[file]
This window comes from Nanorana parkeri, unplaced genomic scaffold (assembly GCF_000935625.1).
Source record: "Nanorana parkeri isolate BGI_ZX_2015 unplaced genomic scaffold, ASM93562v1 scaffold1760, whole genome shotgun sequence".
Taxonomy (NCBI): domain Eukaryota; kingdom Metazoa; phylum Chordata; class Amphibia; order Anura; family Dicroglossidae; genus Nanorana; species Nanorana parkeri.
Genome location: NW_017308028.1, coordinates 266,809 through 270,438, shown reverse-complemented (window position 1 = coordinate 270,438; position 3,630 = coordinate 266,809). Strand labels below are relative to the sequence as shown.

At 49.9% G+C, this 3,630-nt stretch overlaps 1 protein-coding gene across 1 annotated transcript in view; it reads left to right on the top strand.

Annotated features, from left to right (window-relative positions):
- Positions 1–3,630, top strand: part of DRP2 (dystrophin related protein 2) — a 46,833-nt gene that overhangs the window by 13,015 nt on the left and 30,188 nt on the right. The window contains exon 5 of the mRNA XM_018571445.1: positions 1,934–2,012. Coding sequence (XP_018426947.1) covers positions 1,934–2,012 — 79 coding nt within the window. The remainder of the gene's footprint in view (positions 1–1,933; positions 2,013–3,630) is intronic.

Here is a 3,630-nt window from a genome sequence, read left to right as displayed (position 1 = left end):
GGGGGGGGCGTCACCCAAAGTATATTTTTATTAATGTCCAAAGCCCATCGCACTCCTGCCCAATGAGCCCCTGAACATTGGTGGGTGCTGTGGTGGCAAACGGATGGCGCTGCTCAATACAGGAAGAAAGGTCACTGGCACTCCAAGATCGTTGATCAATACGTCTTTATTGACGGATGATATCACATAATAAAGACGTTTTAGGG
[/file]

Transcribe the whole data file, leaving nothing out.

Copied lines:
This window comes from Nanorana parkeri, unplaced genomic scaffold (assembly GCF_000935625.1).
Source record: "Nanorana parkeri isolate BGI_ZX_2015 unplaced genomic scaffold, ASM93562v1 scaffold1760, whole genome shotgun sequence".
Taxonomy (NCBI): domain Eukaryota; kingdom Metazoa; phylum Chordata; class Amphibia; order Anura; family Dicroglossidae; genus Nanorana; species Nanorana parkeri.
Genome location: NW_017308028.1, coordinates 266,809 through 270,438, shown reverse-complemented (window position 1 = coordinate 270,438; position 3,630 = coordinate 266,809). Strand labels below are relative to the sequence as shown.

At 49.9% G+C, this 3,630-nt stretch overlaps 1 protein-coding gene across 1 annotated transcript in view; it reads left to right on the top strand.

Annotated features, from left to right (window-relative positions):
- Positions 1–3,630, top strand: part of DRP2 (dystrophin related protein 2) — a 46,833-nt gene that overhangs the window by 13,015 nt on the left and 30,188 nt on the right. The window contains exon 5 of the mRNA XM_018571445.1: positions 1,934–2,012. Coding sequence (XP_018426947.1) covers positions 1,934–2,012 — 79 coding nt within the window. The remainder of the gene's footprint in view (positions 1–1,933; positions 2,013–3,630) is intronic.

Here is a 3,630-nt window from a genome sequence, read left to right as displayed (position 1 = left end):
GGGGGGGGCGTCACCCAAAGTATATTTTTATTAATGTCCAAAGCCCATCGCACTCCTGCCCAATGAGCCCCTGAACATTGGTGGGTGCTGTGGTGGCAAACGGATGGCGCTGCTCAATACAGGAAGAAAGGTCACTGGCACTCCAAGATCGTTGATCAATACGTCTTTATTGACGGATGATATCACATAATAAAGACGTTTTAGGG